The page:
Undertaker Gets Cremated
A Newark funeral director has lost his license after being caught in a scheme to harvest the body parts of his clients and sell them to organ tissue banks.
Stephen K. Finley, who owns Berardinelli Forest Hill Memorial Home, Cremation at a Low Cost, and Funeraria Santa Cruz, all located in Newark, has agreed to have his license revoked and pay $40,000 in civil penalties after it was found that, between 2001 and 2005, he was harvesting body tissue from the dead.
The tissue was then used in surgical procedures, according to a press release put out today by the New Jersey district attorney's office. The mastermind of this scheme, former maxillofacial surgeon Michael Mastromarino, pleaded guilty to body stealing in Brooklyn in 2006 and is currently serving a prison term of 18 to 54 years.
Randall Patterson detailed the scheme in a 2006 New York article. According to Patterson, Mastromarino recruited undertakers by paying $1,000 per corpse. The undertakers allowed surgeons to enter their business, usually within 24 hours of death, and use a special room to saw off body parts (television personality Alistair Cooke was harvested under the scheme, though most body stealing happens to poor people). The reason for the body stealing, of course, is that it pays. Wrote Patterson: "The dead are in demand like never before. . . Hearts and livers and kidneys receive the most attention because they save lives, but the same technology that has allowed for their transfer has also enabled the far more common transplant of tissue. Nearly every part of a corpse can now be put to use. For spinal fusions and the repair of fractures, bone is in greatest demand, but veins may be used for bypass in heart surgery. The membrane around the heart can reupholster the brain after neurosurgery, and the membrane around the muscles of the thigh can sling up sagging bladders to control incontinence. Tendons and ligaments can return mobility. Corneas can restore clear vision. Cartilage can help in facial remodeling. Dead skin can replace burned skin. And collagen can fill wrinkles, plump lips, revive youthful appearance."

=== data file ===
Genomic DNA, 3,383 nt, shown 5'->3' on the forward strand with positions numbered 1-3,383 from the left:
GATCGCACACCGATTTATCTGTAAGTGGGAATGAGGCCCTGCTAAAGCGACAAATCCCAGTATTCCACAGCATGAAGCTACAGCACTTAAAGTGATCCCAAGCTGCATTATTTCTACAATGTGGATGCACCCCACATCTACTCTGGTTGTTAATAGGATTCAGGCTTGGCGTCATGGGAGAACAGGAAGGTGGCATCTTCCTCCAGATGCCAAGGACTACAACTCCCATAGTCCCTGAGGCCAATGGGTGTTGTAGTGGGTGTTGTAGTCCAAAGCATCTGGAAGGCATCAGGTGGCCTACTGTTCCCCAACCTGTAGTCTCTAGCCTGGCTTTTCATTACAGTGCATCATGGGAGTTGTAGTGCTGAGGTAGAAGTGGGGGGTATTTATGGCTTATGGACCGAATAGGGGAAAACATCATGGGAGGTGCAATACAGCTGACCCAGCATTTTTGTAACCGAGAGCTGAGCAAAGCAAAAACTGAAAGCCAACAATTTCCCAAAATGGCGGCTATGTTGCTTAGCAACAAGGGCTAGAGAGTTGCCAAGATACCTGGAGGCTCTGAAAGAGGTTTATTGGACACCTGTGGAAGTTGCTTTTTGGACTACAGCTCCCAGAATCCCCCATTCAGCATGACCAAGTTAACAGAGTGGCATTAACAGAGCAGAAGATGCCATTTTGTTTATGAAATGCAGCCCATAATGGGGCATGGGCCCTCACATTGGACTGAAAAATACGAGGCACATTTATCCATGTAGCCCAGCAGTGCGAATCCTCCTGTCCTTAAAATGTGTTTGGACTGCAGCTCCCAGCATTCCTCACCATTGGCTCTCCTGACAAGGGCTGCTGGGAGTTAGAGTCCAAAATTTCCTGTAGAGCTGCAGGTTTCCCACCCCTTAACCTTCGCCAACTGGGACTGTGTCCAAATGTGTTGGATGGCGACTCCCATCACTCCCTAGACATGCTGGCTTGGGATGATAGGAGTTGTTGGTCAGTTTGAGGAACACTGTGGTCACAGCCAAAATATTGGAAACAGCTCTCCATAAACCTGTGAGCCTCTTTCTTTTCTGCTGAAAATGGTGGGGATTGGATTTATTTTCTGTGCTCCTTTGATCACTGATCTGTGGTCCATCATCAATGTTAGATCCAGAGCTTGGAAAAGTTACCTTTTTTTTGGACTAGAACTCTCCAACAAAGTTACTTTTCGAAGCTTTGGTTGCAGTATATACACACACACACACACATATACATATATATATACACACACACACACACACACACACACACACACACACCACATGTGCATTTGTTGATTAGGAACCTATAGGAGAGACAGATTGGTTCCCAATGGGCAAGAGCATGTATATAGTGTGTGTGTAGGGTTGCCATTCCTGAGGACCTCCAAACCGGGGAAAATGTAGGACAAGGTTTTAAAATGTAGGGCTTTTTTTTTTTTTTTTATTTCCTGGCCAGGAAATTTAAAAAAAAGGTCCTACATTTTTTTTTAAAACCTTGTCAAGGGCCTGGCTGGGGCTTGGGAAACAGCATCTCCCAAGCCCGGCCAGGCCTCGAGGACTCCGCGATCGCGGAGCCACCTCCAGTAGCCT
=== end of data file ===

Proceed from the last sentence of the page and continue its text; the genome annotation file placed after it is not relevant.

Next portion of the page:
Technically, it's illegal to sell dead bodies, but organs don't count as bodies, and, in recent years, tissue banks have gone directly to funeral homes where families decide, usually within hour of death, whether they consent to donating their relatives' bodies to science. (In this scheme, consent wasn't always involved).
This summer, the Voice also chronicled the traffic, not in parts, but in bodies themselves. The lucrative trade is one of the more unusual immigrant businesses in New York. It works because thousands of immigrants prefer to be buried in their home countries than on our soil.
For more on this morbid topic, read Body Brokers: Inside America's Underground Trade in Human Remains, by journalist Annie Cheney.
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